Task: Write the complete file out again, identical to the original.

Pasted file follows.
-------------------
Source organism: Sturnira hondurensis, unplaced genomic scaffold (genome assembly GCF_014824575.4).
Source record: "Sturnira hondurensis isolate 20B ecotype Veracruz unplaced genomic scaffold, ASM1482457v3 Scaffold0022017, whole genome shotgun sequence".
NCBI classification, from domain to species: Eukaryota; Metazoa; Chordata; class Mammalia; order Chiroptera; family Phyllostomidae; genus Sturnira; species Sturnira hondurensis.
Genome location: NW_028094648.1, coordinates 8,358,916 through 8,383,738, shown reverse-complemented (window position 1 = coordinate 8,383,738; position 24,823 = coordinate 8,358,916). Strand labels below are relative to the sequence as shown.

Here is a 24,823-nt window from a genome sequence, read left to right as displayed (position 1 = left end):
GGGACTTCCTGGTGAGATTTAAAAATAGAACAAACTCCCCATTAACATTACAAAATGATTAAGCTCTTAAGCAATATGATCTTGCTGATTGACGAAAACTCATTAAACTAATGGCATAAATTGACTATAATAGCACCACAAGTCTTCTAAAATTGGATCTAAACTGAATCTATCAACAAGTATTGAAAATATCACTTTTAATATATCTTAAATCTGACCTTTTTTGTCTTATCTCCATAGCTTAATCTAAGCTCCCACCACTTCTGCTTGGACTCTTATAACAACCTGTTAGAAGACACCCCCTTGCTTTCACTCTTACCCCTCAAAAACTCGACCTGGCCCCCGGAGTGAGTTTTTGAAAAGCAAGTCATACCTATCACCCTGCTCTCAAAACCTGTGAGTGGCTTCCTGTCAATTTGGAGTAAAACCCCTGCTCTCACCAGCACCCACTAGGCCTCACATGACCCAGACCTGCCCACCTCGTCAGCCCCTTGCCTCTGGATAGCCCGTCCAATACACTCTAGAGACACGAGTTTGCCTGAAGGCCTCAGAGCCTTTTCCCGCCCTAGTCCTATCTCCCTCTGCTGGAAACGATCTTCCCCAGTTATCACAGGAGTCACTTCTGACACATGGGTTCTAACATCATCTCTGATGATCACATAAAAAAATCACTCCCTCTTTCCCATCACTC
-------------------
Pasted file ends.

Source organism: Sturnira hondurensis, unplaced genomic scaffold (genome assembly GCF_014824575.4).
Source record: "Sturnira hondurensis isolate 20B ecotype Veracruz unplaced genomic scaffold, ASM1482457v3 Scaffold0022017, whole genome shotgun sequence".
NCBI classification, from domain to species: Eukaryota; Metazoa; Chordata; class Mammalia; order Chiroptera; family Phyllostomidae; genus Sturnira; species Sturnira hondurensis.
Genome location: NW_028094648.1, coordinates 8,358,916 through 8,383,738, shown reverse-complemented (window position 1 = coordinate 8,383,738; position 24,823 = coordinate 8,358,916). Strand labels below are relative to the sequence as shown.

Here is a 24,823-nt window from a genome sequence, read left to right as displayed (position 1 = left end):
GGGACTTCCTGGTGAGATTTAAAAATAGAACAAACTCCCCATTAACATTACAAAATGATTAAGCTCTTAAGCAATATGATCTTGCTGATTGACGAAAACTCATTAAACTAATGGCATAAATTGACTATAATAGCACCACAAGTCTTCTAAAATTGGATCTAAACTGAATCTATCAACAAGTATTGAAAATATCACTTTTAATATATCTTAAATCTGACCTTTTTTGTCTTATCTCCATAGCTTAATCTAAGCTCCCACCACTTCTGCTTGGACTCTTATAACAACCTGTTAGAAGACACCCCCTTGCTTTCACTCTTACCCCTCAAAAACTCGACCTGGCCCCCGGAGTGAGTTTTTGAAAAGCAAGTCATACCTATCACCCTGCTCTCAAAACCTGTGAGTGGCTTCCTGTCAATTTGGAGTAAAACCCCTGCTCTCACCAGCACCCACTAGGCCTCACATGACCCAGACCTGCCCACCTCGTCAGCCCCTTGCCTCTGGATAGCCCGTCCAATACACTCTAGAGACACGAGTTTGCCTGAAGGCCTCAGAGCCTTTTCCCGCCCTAGTCCTATCTCCCTCTGCTGGAAACGATCTTCCCCAGTTATCACAGGAGTCACTTCTGACACATGGGTTCTAACATCATCTCTGATGATCACATAAAAAAATCACTCCCTCTTTCCCATCACTC